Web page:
Last week I read an interesting article in the New York Times on the resignation of Japanese Prime Minister Naoto Kan. The article serves as an autopsy of sorts on the failed leadership of Mr. Kan. It argues that lack of decisive leadership and contextual issues (like the glacial, internecine Japanese bureaucracy) were key factors in Mr. Kan’s failure and resignation, but also suggests woeful communication was his Achilles heel. As the article notes: “Even his supporters say [Kan’s] biggest liability was an inability to communicate with the public. Like many of his predecessors, he was often compared unfavorably with a previous iconoclastic leader, Junichiro Koizumi, who proved much more successful as prime minister in his five-year term, which ended in 2006.” According to reports, Kan downplayed communication and believed leaders should be judged on their actions and not words.

This article sparked some discussion among my peers about the role of communication in politics, and raised some interesting issues. This story seems to provide additional evidence that lackluster communications is a serious liability in politics, particularly when coupled with lack of personality and/or compelling policies. That seems fairly straight-forward: bad policy mixed with bad communications is bad politics. But it’s doubtful Mr. Kan could have survived even if he was a great communicator, given the intractable challenges of his situation. The tantalizing question – which is raised often in American politics – is whether great communications is enough to overcome shallow or dubious policies, or questionable activities.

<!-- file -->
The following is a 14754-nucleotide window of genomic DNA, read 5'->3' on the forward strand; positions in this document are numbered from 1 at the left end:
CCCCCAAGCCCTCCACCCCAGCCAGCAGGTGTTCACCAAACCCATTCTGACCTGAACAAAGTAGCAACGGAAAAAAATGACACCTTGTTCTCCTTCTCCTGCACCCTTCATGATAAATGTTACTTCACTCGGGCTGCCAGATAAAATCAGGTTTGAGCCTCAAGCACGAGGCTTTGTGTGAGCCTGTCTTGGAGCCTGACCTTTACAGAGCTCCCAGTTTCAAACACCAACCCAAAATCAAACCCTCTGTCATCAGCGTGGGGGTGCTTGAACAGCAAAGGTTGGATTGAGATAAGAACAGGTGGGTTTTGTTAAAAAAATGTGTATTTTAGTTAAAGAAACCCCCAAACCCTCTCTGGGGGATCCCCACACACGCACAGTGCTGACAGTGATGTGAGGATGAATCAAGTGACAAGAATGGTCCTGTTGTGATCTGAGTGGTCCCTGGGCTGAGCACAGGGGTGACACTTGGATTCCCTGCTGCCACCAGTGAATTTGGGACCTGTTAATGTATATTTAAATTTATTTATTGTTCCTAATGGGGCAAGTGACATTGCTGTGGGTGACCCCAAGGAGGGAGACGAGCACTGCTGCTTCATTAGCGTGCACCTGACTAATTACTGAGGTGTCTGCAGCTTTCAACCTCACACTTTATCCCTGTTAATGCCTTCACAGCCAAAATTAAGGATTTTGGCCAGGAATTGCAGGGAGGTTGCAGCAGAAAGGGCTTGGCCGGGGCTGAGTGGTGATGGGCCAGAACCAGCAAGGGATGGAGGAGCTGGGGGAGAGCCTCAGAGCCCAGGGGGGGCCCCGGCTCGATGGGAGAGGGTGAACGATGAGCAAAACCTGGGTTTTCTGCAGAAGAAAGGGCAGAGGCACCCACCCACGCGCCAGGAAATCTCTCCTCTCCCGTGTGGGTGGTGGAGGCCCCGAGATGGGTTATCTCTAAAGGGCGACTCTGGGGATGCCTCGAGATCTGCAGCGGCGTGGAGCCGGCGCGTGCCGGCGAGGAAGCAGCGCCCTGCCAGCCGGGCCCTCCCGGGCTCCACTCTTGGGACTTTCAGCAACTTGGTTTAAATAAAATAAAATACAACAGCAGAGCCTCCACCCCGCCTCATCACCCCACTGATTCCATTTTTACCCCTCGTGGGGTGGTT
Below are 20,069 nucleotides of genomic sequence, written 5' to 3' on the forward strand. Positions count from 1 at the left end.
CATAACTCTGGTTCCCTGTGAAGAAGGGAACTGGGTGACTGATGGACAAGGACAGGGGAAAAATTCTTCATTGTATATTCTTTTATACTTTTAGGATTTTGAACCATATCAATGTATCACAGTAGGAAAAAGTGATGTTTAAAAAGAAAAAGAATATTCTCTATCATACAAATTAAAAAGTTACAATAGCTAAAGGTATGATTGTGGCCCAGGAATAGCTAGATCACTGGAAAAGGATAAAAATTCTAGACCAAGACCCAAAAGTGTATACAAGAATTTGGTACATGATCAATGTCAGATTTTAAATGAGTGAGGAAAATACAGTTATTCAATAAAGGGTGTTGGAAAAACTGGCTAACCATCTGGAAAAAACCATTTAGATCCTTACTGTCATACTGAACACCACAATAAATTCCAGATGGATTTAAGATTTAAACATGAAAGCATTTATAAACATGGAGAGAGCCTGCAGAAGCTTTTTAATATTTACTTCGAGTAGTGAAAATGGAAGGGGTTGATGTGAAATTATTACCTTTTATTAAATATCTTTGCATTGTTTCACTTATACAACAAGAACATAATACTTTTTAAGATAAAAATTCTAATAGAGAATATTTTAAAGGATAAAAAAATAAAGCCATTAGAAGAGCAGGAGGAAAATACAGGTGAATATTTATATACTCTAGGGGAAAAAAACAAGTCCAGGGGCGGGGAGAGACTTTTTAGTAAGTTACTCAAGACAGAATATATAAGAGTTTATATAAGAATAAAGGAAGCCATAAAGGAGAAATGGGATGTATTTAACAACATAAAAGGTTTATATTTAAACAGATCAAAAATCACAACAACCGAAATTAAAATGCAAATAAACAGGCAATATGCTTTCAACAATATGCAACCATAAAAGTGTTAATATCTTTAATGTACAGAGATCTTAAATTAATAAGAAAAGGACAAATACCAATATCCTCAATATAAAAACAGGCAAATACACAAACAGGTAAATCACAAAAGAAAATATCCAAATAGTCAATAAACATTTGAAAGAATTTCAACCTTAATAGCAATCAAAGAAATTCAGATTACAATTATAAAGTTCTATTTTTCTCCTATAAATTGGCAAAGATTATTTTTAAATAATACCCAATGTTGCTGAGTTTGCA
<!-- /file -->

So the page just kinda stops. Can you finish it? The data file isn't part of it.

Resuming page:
I’ve long argued you can’t communicate around a bad policy or decision, but that good communication is the price of entry in politics and can make a huge difference in how people perceive things. Many critics of President Obama, to use one example, frequently criticize him for being an emperor with no clothes…a strong orator and superior communicator with little follow-through and disastrous policies (their words.) Whatever your views on President Obama or his administration, I would argue he’s given himself a fighting chance at re-election by putting the best face possible on his ideas and programs. It will be interesting to watch how the two parties argue for their political recipe and vision over the coming months.

Perhaps the best lesson here about the value of communication in politics can be found in the amazing story of President Clinton – who leveraged his strong two-way communication skills and ability to empathize to re-election and ultimately public redemption. Initially, his ill-advised personal issues and obfuscation seriously damaged his reputation and leadership, but over time his affable communication style played a big role in his rehabilitation. His greatest gift was not only the ability to share information in a way that was relevant to citizens outside the beltway, but to listen and adapt his message (and presumably his policies) for maximum resonance and impact. He also seemed to become more candid and less calculating over the years…foibles and all. Perhaps that the ultimate requirement of good communication in politics: honesty.